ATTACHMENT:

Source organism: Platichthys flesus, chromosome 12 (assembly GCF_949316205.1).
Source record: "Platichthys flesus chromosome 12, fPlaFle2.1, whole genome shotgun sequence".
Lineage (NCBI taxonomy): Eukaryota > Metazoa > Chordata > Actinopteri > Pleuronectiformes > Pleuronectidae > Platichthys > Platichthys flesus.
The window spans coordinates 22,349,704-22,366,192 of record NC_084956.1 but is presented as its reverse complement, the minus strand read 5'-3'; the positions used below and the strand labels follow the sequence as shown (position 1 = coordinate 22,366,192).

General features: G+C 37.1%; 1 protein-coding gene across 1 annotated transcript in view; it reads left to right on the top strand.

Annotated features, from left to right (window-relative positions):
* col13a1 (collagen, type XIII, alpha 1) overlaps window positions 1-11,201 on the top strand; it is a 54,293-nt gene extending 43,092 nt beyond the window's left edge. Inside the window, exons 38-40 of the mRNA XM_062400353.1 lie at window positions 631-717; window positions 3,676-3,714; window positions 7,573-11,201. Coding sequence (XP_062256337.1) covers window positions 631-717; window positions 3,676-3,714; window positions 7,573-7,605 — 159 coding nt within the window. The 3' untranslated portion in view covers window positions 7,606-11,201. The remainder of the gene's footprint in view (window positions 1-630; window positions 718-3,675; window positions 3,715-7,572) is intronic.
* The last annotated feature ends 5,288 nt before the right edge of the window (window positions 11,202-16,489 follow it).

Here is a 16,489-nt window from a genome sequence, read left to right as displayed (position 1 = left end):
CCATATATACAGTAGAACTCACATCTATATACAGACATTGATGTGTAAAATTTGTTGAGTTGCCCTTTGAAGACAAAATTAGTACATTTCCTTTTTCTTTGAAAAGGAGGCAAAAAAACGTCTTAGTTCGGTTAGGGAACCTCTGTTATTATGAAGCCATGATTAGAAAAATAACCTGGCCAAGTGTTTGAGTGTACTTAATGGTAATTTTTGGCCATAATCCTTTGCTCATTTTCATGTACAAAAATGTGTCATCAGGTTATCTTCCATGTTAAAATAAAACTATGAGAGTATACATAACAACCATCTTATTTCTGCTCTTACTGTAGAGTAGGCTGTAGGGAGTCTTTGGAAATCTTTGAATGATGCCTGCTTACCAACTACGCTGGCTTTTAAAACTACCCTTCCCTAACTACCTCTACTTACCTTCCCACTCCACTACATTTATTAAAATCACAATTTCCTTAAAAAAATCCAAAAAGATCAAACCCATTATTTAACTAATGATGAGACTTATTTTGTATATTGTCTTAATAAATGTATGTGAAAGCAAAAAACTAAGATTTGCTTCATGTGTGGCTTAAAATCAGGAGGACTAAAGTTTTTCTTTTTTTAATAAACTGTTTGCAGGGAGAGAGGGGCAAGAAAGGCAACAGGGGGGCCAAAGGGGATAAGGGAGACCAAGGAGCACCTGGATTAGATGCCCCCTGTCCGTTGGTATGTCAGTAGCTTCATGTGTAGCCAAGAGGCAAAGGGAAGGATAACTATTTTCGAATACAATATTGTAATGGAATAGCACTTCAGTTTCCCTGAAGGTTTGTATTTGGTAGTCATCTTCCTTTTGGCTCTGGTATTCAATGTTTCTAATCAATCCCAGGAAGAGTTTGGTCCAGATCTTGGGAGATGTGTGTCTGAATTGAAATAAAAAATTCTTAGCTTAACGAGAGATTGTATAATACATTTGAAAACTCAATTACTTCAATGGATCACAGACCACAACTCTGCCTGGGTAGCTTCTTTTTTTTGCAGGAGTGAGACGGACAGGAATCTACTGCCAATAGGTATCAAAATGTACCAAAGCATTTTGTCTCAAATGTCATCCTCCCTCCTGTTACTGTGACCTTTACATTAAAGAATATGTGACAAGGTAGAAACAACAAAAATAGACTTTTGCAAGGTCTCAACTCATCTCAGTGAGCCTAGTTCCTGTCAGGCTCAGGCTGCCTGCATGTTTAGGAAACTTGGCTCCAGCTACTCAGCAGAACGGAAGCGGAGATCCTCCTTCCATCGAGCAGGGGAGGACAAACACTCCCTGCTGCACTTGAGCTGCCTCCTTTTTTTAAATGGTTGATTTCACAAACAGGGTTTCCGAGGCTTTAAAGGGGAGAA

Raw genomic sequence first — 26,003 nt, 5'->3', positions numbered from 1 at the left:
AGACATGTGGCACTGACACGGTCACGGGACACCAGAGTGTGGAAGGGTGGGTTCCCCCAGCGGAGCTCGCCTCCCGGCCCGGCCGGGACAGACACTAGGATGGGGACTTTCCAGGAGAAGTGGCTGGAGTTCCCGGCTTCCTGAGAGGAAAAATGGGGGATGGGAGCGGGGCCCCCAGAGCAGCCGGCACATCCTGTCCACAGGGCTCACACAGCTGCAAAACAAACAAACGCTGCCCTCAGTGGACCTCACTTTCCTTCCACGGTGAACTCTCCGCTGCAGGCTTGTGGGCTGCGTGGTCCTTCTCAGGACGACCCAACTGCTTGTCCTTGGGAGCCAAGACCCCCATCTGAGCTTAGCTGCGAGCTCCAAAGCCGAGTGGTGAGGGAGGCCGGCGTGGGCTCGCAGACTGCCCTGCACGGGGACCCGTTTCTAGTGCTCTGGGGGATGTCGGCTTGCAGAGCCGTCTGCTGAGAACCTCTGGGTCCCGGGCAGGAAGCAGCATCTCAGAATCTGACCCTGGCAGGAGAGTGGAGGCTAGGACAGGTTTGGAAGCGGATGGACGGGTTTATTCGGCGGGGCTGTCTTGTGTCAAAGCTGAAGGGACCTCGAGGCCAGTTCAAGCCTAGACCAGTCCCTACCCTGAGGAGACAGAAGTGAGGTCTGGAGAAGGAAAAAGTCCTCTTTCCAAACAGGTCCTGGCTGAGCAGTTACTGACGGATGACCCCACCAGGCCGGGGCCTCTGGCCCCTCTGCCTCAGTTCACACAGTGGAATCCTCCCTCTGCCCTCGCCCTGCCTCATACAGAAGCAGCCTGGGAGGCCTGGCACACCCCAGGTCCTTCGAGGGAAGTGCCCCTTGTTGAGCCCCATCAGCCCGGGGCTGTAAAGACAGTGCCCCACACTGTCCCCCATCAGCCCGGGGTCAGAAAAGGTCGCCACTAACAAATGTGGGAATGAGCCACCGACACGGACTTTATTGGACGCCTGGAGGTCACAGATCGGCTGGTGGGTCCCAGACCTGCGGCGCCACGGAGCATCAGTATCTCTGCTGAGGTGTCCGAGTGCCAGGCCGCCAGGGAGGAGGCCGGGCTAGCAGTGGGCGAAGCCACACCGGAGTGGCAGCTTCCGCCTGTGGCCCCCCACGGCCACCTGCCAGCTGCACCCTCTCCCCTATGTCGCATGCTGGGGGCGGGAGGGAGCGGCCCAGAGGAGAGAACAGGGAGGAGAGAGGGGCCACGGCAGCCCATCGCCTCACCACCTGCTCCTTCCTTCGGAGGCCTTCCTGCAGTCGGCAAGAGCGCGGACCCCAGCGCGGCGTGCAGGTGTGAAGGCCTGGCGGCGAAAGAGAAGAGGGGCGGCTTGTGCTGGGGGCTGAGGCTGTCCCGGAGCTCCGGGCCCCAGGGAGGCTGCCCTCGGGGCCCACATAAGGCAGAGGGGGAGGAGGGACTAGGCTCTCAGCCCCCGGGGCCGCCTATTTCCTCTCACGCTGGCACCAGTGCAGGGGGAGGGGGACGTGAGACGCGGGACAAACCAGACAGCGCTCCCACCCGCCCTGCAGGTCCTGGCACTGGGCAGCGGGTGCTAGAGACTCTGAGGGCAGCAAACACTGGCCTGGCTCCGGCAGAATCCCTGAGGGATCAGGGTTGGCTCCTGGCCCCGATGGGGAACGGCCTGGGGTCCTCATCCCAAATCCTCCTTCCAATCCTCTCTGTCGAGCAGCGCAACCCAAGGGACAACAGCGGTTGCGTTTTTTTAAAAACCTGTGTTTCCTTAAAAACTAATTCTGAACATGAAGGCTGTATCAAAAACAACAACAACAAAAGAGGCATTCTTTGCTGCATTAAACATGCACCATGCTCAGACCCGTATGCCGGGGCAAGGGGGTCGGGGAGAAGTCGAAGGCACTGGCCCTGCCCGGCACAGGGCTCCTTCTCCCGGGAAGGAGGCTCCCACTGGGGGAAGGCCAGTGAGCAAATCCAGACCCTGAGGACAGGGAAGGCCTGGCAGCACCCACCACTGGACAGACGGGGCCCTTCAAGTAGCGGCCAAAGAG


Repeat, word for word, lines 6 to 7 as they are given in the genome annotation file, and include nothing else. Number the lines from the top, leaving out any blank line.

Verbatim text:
Annotated features, from left to right (window-relative positions):
* col13a1 (collagen, type XIII, alpha 1) overlaps window positions 1-11,201 on the top strand; it is a 54,293-nt gene extending 43,092 nt beyond the window's left edge. Inside the window, exons 38-40 of the mRNA XM_062400353.1 lie at window positions 631-717; window positions 3,676-3,714; window positions 7,573-11,201. Coding sequence (XP_062256337.1) covers window positions 631-717; window positions 3,676-3,714; window positions 7,573-7,605 — 159 coding nt within the window. The 3' untranslated portion in view covers window positions 7,606-11,201. The remainder of the gene's footprint in view (window positions 1-630; window positions 718-3,675; window positions 3,715-7,572) is intronic.